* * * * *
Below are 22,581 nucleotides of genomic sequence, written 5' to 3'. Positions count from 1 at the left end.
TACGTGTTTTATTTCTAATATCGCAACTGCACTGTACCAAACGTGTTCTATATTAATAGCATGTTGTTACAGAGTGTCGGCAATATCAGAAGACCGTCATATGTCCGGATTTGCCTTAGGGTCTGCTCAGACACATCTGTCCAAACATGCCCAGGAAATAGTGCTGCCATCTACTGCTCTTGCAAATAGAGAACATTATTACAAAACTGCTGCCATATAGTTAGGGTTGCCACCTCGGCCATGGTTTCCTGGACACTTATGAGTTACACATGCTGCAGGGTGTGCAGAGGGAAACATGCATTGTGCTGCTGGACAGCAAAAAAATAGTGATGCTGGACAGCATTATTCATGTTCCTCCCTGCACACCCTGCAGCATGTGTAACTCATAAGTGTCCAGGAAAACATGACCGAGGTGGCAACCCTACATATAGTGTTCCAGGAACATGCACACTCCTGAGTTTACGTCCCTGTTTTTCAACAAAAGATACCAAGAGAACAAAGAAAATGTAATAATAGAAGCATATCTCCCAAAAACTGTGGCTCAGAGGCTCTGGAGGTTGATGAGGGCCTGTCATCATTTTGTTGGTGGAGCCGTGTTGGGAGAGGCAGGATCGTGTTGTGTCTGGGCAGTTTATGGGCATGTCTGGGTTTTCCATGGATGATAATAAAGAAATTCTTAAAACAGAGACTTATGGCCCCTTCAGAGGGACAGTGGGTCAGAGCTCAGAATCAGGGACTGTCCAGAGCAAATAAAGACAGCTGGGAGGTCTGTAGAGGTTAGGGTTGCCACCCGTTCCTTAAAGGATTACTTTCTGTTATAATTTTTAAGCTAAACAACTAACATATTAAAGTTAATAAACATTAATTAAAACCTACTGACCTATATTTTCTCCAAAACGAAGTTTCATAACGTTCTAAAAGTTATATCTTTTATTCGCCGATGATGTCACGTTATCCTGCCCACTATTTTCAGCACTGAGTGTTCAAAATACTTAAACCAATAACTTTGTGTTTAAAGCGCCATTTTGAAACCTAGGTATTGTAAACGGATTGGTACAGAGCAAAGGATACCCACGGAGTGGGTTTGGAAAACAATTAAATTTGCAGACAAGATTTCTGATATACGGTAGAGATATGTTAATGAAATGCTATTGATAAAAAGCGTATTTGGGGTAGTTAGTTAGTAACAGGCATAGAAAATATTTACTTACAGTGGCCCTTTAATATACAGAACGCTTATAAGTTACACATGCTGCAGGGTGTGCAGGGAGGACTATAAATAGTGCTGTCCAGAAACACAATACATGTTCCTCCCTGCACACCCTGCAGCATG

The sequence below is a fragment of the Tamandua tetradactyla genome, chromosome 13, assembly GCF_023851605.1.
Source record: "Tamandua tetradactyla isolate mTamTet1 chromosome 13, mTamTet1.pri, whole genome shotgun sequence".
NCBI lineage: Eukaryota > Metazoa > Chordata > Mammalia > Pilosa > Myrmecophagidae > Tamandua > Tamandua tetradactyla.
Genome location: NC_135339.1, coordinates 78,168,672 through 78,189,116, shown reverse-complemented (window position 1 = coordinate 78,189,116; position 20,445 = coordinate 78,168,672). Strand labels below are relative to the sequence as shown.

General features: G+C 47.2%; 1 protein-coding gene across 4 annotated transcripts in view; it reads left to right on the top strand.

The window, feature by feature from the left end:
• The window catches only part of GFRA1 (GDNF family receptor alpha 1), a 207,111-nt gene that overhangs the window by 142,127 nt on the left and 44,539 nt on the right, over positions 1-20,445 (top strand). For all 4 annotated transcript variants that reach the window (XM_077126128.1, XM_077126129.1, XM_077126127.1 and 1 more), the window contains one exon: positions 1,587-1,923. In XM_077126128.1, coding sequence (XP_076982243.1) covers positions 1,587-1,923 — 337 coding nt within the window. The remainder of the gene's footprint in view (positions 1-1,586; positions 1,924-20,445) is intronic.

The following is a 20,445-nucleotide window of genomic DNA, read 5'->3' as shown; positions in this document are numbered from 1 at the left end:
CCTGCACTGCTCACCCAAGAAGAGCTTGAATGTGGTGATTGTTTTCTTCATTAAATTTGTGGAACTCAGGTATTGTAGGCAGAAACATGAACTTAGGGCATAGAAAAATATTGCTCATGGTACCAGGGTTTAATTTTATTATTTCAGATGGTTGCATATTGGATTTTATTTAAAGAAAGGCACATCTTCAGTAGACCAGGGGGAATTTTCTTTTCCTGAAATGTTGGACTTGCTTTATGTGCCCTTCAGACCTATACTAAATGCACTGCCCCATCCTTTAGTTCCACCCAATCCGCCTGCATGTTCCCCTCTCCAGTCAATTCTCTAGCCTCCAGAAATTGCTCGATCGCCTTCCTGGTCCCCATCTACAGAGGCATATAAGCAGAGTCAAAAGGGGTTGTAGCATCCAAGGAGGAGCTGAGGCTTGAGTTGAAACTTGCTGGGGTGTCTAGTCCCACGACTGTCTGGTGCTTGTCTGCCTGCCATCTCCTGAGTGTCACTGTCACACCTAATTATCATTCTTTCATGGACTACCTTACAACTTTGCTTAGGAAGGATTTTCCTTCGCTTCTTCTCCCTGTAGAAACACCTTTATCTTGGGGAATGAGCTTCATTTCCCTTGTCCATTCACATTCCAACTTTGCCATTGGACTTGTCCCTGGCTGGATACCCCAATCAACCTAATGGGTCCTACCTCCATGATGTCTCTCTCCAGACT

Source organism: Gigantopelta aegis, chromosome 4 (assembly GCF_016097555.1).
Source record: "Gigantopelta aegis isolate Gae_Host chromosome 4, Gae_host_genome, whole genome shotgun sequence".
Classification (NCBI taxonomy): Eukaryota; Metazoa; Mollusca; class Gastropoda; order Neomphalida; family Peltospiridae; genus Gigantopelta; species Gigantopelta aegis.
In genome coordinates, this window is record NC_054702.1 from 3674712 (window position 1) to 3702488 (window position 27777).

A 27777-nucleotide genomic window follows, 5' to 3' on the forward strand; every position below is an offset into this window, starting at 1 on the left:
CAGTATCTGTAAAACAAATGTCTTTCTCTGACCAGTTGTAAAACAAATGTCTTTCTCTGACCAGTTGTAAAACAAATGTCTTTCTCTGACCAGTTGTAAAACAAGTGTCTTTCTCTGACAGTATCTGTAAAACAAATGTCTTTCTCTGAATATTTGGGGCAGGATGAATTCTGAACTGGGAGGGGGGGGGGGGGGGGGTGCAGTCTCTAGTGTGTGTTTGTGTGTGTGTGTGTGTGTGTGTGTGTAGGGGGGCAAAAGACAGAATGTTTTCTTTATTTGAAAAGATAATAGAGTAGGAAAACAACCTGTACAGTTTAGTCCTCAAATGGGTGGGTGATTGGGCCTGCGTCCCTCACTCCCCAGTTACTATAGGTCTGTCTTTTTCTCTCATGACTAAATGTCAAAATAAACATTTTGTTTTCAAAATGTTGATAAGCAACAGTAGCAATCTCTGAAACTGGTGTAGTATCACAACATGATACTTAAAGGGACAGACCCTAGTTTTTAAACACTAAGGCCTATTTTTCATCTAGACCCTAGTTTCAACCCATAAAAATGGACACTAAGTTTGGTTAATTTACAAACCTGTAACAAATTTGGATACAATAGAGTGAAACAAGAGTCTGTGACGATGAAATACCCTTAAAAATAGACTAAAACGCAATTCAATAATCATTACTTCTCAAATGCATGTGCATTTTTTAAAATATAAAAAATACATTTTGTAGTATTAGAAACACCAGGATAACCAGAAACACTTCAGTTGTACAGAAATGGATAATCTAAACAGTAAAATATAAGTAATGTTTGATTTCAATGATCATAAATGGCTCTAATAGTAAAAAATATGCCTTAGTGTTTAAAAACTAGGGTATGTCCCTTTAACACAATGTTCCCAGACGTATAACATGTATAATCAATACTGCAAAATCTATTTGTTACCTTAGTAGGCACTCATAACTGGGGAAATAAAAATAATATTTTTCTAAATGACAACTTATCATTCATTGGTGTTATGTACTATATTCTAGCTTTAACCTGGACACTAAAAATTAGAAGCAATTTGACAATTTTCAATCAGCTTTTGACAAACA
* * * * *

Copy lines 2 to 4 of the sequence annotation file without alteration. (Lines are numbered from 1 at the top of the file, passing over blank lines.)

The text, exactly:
TACGTGTTTTATTTCTAATATCGCAACTGCACTGTACCAAACGTGTTCTATATTAATAGCATGTTGTTACAGAGTGTCGGCAATATCAGAAGACCGTCATATGTCCGGATTTGCCTTAGGGTCTGCTCAGACACATCTGTCCAAACATGCCCAGGAAATAGTGCTGCCATCTACTGCTCTTGCAAATAGAGAACATTATTACAAAACTGCTGCCATATAGTTAGGGTTGCCACCTCGGCCATGGTTTCCTGGACACTTATGAGTTACACATGCTGCAGGGTGTGCAGAGGGAAACATGCATTGTGCTGCTGGACAGCAAAAAAATAGTGATGCTGGACAGCATTATTCATGTTCCTCCCTGCACACCCTGCAGCATGTGTAACTCATAAGTGTCCAGGAAAACATGACCGAGGTGGCAACCCTACATATAGTGTTCCAGGAACATGCACACTCCTGAGTTTACGTCCCTGTTTTTCAACAAAAGATACCAAGAGAACAAAGAAAATGTAATAATAGAAGCATATCTCCCAAAAACTGTGGCTCAGAGGCTCTGGAGGTTGATGAGGGCCTGTCATCATTTTGTTGGTGGAGCCGTGTTGGGAGAGGCAGGATCGTGTTGTGTCTGGGCAGTTTATGGGCATGTCTGGGTTTTCCATGGATGATAATAAAGAAATTCTTAAAACAGAGACTTATGGCCCCTTCAGAGGGACAGTGGGTCAGAGCTCAGAATCAGGGACTGTCCAGAGCAAATAAAGACAGCTGGGAGGTCTGTAGAGGTTAGGGTTGCCACCCGTTCCTTAAAGGATTACTTTCTGTTATAATTTTTAAGCTAAACAACTAACATATTAAAGTTAATAAACATTAATTAAAACCTACTGACCTATATTTTCTCCAAAACGAAGTTTCATAACGTTCTAAAAGTTATATCTTTTATTCGCCGATGATGTCACGTTATCCTGCCCACTATTTTCAGCACTGAGTGTTCAAAATACTTAAACCAATAACTTTGTGTTTAAAGCGCCATTTTGAAACCTAGGTATTGTAAACGGATTGGTACAGAGCAAAGGATACCCACGGAGTGGGTTTGGAAAACAATTAAATTTGCAGACAAGATTTCTGATATACGGTAGAGATATGTTAATGAAATGCTATTGATAAAAAGCGTATTTGGGGTAGTTAGTTAGTAACAGGCATAGAAAATATTTACTTACAGTGGCCCTTTAATATACAGAACGCTTATAAGTTACACATGCTGCAGGGTGTGCAGGGAGGACTATAAATAGTGCTGTCCAGAAACACAATACATGTTCCTCCCTGCACACCCTGCAGCATG

The sequence below is a fragment of the Tamandua tetradactyla genome, chromosome 13, assembly GCF_023851605.1.
Source record: "Tamandua tetradactyla isolate mTamTet1 chromosome 13, mTamTet1.pri, whole genome shotgun sequence".